Death By Amazon is a term we coined years ago to describe how Amazon was single-handedly destroying the margins, businesses, and ultimately prospects of traditional retailers as consumers transitioned from bricks to clicks. Like any pandemic, it started out small and with little fanfare in just books, but then Amazon made the jump to electronics, general merchandise, clothing, and just about every other sector in retailing. For many products that seemed un-Amazonable five years ago, Amazon is now the first place people turn. Even in the entertainment space, Amazon is barreling in. The slide below from a presentation Scott Galloway made in April shows that Amazon is forecasted to spend more on content this year than NBC, ABC, or HBO!
As Amazon infects all things retail, investors are piling in on the short side betting against traditional retailers. In this week’s latest update to short interest data, the average level of short interest in retail stocks (as a percentage of float) reached the highest level it has been since the depths of the last recession. All this is based in large part on fears that Amazon will continue to move into the space of traditional retailers and further marginalize them.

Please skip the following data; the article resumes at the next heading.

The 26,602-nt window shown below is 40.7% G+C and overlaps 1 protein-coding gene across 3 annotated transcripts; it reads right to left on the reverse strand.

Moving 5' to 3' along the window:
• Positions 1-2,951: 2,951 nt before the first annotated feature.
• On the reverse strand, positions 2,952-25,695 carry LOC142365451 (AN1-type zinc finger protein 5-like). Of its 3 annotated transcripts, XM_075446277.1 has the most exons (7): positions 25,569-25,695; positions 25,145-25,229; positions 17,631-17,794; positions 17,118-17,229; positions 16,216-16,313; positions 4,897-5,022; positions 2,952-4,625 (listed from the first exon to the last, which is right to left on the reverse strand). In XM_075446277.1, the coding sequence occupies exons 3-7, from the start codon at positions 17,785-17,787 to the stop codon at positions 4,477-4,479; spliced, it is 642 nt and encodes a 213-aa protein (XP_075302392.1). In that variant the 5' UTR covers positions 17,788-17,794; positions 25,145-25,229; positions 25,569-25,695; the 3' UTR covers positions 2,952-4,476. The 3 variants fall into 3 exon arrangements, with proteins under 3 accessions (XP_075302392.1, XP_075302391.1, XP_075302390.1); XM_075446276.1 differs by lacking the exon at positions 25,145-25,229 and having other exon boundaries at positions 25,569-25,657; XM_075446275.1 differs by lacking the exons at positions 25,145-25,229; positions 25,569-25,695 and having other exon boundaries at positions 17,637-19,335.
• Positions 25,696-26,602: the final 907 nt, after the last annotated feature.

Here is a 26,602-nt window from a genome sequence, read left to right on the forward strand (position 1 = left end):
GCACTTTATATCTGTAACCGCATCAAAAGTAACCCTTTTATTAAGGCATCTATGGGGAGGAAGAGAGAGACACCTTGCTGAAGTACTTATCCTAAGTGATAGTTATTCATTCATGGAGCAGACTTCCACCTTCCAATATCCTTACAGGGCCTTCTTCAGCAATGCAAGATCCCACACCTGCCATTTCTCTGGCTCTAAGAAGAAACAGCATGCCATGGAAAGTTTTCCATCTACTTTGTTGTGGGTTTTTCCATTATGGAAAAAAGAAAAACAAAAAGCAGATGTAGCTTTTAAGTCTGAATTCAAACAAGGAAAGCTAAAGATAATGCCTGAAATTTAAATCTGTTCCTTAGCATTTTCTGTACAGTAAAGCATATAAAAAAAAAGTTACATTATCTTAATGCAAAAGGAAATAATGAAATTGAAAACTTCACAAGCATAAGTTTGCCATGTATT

Things got a lot more real this morning when Amazon announced that it was acquiring Whole Foods for just under $14 billion, and a collective “Oh Sh%$!” was uttered in the headquarters of every other retailer across the country. The reaction in their stocks was immediate. For starters, Amazon saw its market cap increase by 3%, which translates almost exactly to what it is paying for Whole Foods. Outside of these two companies, though, they are dropping like flies. Of the 54 companies that make up our Death By Amazon (DBA) Index, the average decline as of Friday morning was nearly 3%, and the destruction in market cap has been significant. Check out the table below. Seven companies that make up our DBA index have lost at least half a billion dollars in market cap today alone. Leading the way lower, Wal-Mart has lost more than $12 billion, or $2 billion more than the entire market cap of Whole Foods before the deal was announced! In total, the seven companies shown have shed nearly $30 billion in market cap. Earlier this month, some started to think it was safe to get back in the water of retail after stories surfaced that the Nordstrom family was looking to take its namesake company private, but Uncle Jeff quickly put the kibosh on that idea today.
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